UNICEF in Action
A child's right to social protection
The vision guiding UNICEF’s work in this region is that every child is protected from poverty and other forms of deprivation and exclusion. UNICEF drives results for disadvantaged children through advocacy, advice and technical support to put in place an adequate and sustainable infrastructure of public support for families and children, accountable to deliver a minimum level of social protection covering the most vulnerable children.
Our work on Economic and Social Policy in the region has these main focus areas:
• Monitoring trends in child well-being and analyzing current policies
We will use available data and collect additional information on the most vulnerable groups of children, in partnership with governments and other actors, in order to assess the trends in child wellbeing and identify equity gaps in material deprivations. We will also analyse the effectiveness of current policies and the efficiency of public budgets for social protection programmes vis–à–vis the identified vulnerabilities in child wellbeing. This may require leveraging other partners to include the impact on children’s access to services in their analyses of social protection policies.
• Addressing child poverty through improved social policies
UNICEF is working to more fully understand where and how children are experiencing poverty in the region. This knowledge is vital to devising an adequate set of policies (responses as well as pre-emptive actions) to avert harm on children caused by material deprivation, and the negative consequences of poverty during childhood over the life cycle and its transmission onto the next generation. UNICEF is actively engaged in monitoring the impact on child wellbeing of current social policies, modelling and costing alternative models and advising governments and other international and national development partners on options for reform. It also supports governments in improving national mechanisms for regular reporting on the results achieved by the national strategy and policy on social protection.
• Combating inequities and promoting social inclusion
Discrimination and prejudice, as well as other barriers, prevent children with different types of abilities, children from ethnic minorities and those living in remote communities from pursuing and achieving their full development potential. UNICEF works together with governments to dismantle existing barriers for achieving universal access by all children to essential services, such as health and education. For example, we help to make information on social services and social protection benefits adequately available to eligible populations, increase the number and capacity of social workers and providers of social services for reaching families in remote and rural areas, and also reduce the total costs of applications for social assistance benefits compared to the value of the benefits. Through this assistance, UNICEF helps all children, with a focus on particularly disadvantaged groups such as children under 3 and the Roma, come closer to having the best start to life.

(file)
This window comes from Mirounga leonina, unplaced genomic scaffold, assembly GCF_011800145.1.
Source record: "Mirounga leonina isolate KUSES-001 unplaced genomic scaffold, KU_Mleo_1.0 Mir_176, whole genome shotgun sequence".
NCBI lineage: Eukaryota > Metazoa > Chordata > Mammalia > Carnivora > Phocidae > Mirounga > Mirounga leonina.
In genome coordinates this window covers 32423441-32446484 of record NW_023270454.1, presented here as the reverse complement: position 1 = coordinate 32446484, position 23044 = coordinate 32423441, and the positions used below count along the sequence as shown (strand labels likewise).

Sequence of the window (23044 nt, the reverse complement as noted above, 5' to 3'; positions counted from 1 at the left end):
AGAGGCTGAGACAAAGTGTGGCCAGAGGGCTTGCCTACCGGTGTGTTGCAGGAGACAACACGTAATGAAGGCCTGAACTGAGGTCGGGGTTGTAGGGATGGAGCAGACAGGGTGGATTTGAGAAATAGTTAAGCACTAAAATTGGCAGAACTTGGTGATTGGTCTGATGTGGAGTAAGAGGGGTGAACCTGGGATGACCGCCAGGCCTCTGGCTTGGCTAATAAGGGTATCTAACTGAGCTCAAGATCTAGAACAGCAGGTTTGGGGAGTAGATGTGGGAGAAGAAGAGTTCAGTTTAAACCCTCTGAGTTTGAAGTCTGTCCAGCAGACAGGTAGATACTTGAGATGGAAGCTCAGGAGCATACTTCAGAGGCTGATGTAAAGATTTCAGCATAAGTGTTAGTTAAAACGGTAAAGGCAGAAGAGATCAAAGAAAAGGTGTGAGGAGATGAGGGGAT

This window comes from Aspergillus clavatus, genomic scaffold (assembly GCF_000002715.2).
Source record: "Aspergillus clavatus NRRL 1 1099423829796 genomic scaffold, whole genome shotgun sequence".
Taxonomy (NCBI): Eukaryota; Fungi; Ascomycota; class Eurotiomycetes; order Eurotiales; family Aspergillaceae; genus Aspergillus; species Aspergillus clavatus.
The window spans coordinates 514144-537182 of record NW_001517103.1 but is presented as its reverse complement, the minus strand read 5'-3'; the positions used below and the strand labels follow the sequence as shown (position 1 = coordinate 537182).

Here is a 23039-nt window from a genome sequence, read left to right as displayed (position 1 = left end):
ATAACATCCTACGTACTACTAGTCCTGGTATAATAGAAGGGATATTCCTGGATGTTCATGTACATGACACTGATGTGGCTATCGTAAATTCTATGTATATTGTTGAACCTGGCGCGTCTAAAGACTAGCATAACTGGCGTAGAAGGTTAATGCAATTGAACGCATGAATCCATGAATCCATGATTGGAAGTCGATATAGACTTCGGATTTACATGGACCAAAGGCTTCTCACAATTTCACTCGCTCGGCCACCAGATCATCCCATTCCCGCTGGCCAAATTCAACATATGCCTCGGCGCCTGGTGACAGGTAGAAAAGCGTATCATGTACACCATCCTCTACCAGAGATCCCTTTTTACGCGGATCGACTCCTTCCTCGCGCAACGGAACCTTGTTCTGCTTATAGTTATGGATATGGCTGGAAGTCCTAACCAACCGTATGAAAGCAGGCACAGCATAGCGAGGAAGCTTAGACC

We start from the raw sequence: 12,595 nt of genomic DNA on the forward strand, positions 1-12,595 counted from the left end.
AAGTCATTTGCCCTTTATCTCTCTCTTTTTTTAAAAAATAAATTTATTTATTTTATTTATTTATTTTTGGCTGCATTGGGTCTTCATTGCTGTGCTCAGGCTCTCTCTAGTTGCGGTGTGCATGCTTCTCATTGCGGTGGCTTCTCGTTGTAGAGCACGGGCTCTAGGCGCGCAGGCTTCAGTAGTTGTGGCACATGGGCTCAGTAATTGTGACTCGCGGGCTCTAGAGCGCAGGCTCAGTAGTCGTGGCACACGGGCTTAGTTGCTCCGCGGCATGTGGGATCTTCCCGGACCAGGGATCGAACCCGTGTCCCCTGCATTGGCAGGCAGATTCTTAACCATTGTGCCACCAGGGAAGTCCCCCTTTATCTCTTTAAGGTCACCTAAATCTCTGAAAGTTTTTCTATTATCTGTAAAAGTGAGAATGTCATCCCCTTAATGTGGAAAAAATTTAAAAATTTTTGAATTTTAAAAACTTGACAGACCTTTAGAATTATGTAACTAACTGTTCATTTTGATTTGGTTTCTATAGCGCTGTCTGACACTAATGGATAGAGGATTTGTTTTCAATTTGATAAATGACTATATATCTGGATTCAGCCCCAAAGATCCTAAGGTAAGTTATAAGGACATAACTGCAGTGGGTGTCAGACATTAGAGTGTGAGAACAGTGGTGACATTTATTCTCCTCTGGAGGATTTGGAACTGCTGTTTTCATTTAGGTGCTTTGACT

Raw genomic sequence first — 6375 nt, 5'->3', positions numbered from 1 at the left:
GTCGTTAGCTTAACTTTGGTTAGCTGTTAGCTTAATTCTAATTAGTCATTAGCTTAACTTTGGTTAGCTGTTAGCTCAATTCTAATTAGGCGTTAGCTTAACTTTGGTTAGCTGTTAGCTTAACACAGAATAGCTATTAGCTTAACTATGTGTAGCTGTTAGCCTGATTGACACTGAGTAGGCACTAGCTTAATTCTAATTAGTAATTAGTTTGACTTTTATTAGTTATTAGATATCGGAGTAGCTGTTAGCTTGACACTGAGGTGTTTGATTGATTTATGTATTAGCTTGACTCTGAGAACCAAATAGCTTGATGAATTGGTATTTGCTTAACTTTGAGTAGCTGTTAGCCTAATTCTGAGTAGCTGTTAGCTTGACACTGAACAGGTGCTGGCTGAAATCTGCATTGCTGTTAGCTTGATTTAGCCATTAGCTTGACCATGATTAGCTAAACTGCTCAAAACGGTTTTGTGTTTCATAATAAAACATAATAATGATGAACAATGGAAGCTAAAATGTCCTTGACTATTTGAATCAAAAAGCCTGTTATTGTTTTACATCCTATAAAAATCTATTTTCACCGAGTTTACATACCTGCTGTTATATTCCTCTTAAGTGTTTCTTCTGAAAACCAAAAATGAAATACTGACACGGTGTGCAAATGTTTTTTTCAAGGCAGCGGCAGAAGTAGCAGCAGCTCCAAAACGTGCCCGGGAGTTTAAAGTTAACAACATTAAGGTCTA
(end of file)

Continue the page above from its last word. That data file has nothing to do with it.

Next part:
• Support equity-focused legislation/policy reforms
Legislation and policies on targeting of social assistance result in major exclusion errors, which prevent disadvantaged groups from receiving cash benefits. Moreover, lack of clarity for funding, delivery and oversight of social services, between central, regional and local authorities often results in poor implementation of policy intent. UNICEF advocates for social assistance targeting criteria to be revised to effectively increase inclusion of disadvantaged groups. We will expand our coverage by removing the barriers and addressing the bottlenecks to social inequities. UNICEF also supports inclusion of normative provisions related to social services and links between social services and cash assistance. In addition, we provide technical advice for a functional and transparent mechanism for redress or complaints about the quality of the cash assistance and social services to be instituted by law.
• Ensuring adequate funding
The transfer of funding for social protection benefits and basic support and care services from the state to the consumer contributes to reducing poverty and expanding children’s access to education and health services. UNICEF advocates for maintaining and expanding key public social expenditures that improve outcomes for children today, and which will also contribute to healthy, educated, productive and active citizenries and nations in the future. To this end, it also actively seeks to leverage additional resources through partnerships with other donors and international institutions such as the European Union, the World Bank and the International Monetary Fund. At the same time, UNICEF is assisting governments in ensuring that adequate flows of resources reach social services at the local level and that these are spent efficiently and equitably to ensure quality and affordable provision for all children.